All life begins with one cell. During the development of an organism, cells divide and become specialized, yet each cell nucleus contains the same hereditary material. Our DNA is tightly packed to fit into the nucleus of every cell. From our genetic library, products like RNA and proteins are made and they serve as molecular machines and structural components for many processes happening inside our cells. The first step towards these products is a process called transcription, by which the instructions in our DNA are used to construct a functional product. So far it was not clear how places for transcription activity in the cell nucleus are established. The international collaborative research team of the Max Planck Institute of Molecular Cell Biology and Genetics (MPI-CBG), the Max Planck Institute for the Physics of Complex Systems (MPI-PKS) and the Center for Systems Biology (CSBD), all located in Dresden, together with Tokyo Institute of Technology in Japan, led by Nadine Vastenhouw and Vasily Zaburdaev, now found how the genetic material gets organized into active and inactive pockets within the nucleus, how those pockets for transcription are established and how this pattern can be explained by a physical model.
In eukaryotes, the genetic material stored in DNA is packaged inside cell nuclei. In a process known as transcription, which also happens in nuclei, pieces of DNA are copied and transcribed into RNA, or transcript, that carries the information needed to build a protein. Transcription is a basic cellular process in gene expression and requires tight control to produce functional products at the appropriate place and time for proper cell function and development of an organism. It has been known for a long time that there are defined areas in the nucleus containing either transcriptionally active or inactive DNA. However, it was unknown so far how the genetic material, the DNA, is being sorted into active and inactive areas and how those areas of gene expression activity are established.
An international research team from the MPI-CBG, the MPI-PKS, the CSBD and the Tokyo Institute of Technology in Japan worked together to investigate this unsolved question and published their results in the journal Nature Communications. They took an interdisciplinary approach, combining cutting-edge super-resolution microscopy and theoretical models that allowed the researchers to go deep into the zebrafish cell nucleus and observe DNA and RNA transcripts in time and nuclear space during the transcription process. They saw that the DNA, which is initially evenly distributed in the cell nucleus, established a finely structured pattern in the nucleus with the appearance of RNA transcripts. Nadine Vastenhouw, who supervised the study explains: “When the cell goes from a state of no transcription activity to an active state, we saw distinct areas of highly compacted DNA. In addition, we also saw pockets with almost no DNA which were instead occupied with RNA that was created during transcription. This emerging pattern means that the RNA made through transcription can organize DNA into an “active” pocket, such that inactive DNA is pushed out.” The transcription process prevented the full separation of these pockets though. Vasily Zaburdaev, the co-supervising author and now located at the Friedrich-Alexander-Universität Erlangen-Nürnberg and the Max-Planck-Zentrum für Physik und Medizin, adds: “To us it looked as if DNA and RNA tried to avoid each other, just like water and oil do not like to mix. The two phases are connected by the active DNA. Just like soap added to a mixture of oil and water would cause the formation of multiple small bubbles, known as an emulsion.”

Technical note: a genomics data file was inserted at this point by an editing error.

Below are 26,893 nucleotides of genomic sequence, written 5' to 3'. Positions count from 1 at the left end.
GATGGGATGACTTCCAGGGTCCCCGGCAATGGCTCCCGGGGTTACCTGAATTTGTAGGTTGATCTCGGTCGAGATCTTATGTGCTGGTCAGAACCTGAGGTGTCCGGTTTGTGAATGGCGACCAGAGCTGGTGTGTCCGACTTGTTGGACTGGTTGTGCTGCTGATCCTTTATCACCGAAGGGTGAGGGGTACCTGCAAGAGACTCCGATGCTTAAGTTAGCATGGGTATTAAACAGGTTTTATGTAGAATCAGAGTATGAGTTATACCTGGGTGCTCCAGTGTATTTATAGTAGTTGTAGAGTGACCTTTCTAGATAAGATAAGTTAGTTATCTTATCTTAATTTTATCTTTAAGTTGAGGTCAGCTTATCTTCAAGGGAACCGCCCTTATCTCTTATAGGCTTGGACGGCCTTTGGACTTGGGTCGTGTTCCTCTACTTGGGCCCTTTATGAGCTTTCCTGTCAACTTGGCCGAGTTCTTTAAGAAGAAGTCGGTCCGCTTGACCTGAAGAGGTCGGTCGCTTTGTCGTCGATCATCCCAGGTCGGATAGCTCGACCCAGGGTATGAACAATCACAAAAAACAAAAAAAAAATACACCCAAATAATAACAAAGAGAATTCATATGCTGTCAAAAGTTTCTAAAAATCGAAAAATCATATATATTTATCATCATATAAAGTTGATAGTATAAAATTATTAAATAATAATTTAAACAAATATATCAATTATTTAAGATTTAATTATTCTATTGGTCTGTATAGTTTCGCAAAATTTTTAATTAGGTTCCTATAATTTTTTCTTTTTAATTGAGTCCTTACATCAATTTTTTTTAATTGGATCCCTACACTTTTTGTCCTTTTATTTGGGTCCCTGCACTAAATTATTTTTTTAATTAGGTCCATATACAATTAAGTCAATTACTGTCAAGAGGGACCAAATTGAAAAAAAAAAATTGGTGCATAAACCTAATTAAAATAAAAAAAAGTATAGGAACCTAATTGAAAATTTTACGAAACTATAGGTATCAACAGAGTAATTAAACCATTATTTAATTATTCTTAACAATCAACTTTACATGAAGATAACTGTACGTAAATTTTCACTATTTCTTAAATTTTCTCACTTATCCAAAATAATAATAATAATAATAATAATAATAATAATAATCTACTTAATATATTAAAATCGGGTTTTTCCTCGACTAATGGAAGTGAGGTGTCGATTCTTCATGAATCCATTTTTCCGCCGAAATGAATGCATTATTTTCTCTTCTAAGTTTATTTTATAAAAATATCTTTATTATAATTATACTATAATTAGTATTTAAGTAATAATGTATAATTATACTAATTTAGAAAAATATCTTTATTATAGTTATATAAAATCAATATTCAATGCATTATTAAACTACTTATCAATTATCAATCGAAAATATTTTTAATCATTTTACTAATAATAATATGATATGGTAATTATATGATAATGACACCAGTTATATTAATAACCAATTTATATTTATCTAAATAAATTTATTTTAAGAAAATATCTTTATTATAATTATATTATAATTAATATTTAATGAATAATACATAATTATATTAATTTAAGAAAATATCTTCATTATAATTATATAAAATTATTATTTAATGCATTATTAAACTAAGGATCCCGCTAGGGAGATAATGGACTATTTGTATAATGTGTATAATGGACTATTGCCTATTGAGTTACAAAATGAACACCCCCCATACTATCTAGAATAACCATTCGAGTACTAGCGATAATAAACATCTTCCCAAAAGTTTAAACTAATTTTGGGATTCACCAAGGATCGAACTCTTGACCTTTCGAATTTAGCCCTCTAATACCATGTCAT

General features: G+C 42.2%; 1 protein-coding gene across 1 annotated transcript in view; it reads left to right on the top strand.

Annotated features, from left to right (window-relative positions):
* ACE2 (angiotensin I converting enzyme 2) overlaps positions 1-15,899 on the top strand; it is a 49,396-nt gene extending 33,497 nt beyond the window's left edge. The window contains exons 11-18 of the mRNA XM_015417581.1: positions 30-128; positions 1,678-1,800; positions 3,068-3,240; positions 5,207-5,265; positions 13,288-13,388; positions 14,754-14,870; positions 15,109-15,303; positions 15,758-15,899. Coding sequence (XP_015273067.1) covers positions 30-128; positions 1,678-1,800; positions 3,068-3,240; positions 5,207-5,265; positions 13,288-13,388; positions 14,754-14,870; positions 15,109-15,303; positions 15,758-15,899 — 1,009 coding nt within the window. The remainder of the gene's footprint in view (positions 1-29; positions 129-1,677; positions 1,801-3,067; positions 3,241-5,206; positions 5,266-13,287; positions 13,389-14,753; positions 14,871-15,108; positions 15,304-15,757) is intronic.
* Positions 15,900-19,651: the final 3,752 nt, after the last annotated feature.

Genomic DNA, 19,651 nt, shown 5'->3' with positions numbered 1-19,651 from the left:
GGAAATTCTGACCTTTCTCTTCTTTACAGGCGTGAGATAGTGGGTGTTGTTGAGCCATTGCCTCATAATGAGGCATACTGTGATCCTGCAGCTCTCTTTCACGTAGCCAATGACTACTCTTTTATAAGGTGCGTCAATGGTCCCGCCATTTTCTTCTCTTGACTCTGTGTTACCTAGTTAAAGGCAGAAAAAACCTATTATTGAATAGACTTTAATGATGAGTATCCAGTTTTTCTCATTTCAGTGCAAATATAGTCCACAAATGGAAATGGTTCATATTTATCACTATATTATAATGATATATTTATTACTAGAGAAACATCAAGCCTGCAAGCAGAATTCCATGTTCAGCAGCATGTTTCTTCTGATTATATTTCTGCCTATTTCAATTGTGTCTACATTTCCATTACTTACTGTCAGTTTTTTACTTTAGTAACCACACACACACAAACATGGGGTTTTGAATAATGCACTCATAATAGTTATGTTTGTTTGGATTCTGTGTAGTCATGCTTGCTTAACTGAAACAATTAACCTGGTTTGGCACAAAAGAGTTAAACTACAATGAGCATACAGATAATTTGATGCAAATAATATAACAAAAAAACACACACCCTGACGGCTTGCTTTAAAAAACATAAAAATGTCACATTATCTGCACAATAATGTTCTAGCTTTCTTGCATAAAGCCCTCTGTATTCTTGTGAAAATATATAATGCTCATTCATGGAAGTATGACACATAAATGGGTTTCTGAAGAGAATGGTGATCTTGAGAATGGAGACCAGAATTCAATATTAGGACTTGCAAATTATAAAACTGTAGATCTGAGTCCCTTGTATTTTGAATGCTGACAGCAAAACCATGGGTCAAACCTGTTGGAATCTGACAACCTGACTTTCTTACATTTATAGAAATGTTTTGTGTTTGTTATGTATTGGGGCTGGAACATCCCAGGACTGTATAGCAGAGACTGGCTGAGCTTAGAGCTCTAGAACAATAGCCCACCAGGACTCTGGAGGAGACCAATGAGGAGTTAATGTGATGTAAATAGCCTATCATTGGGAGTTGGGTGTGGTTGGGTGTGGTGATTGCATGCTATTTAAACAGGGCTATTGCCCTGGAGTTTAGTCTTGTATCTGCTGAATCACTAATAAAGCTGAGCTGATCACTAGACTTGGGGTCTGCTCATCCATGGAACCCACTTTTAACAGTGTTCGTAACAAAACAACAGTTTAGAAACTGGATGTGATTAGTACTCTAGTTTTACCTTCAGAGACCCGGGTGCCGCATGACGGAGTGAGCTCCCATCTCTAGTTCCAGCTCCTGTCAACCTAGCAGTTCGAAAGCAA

The first author of the study, Lennart Hilbert, was formerly a postdoctoral researcher in the groups of Nadine Vastenhouw (MPI-CBG) and Vasily Zaburdaev (MPI-PKS) and is now located at the Karlsruhe Institute of Technology (KIT). He explains: “Our work, in the language of theoretical physics, now could explain how the cell nucleus sorts active and inactive genes into different compartments, a phenomenon known to cell biologists for several decades. The collaborative environment at the Dresden institutes was decisive in this endeavor, allowing us to apply some of the most advanced microscopy techniques to zebrafish embryos, and combine them with biophysical model simulations.”
Nadine Vastenhouw, now located at the University of Lausanne in Switzerland, gives an outlook: “Transcription is a fundamental process in biology. To ensure that our genome is properly read and the right products are made, the genome and the machinery needed at each step have to be highly organized in nuclear space. Our study provides an important step towards understanding how DNA and transcription activity is organized, so that the appropriate products are made, cells take up the right fate and collectively become the right tissue, and the organism can develop normally.”
Lennart Hilbert, Yuko Sato, Ksenia Kuznetsova, Tommaso Bianucci, Hiroshi Kimura, Frank Jülicher, Alf Honigmann, Vasily Zaburdaev, &, Nadine L. Vastenhouw: “Transcription organizes euchromatin via microphase separation”, Nature Communications, 01. March 2021.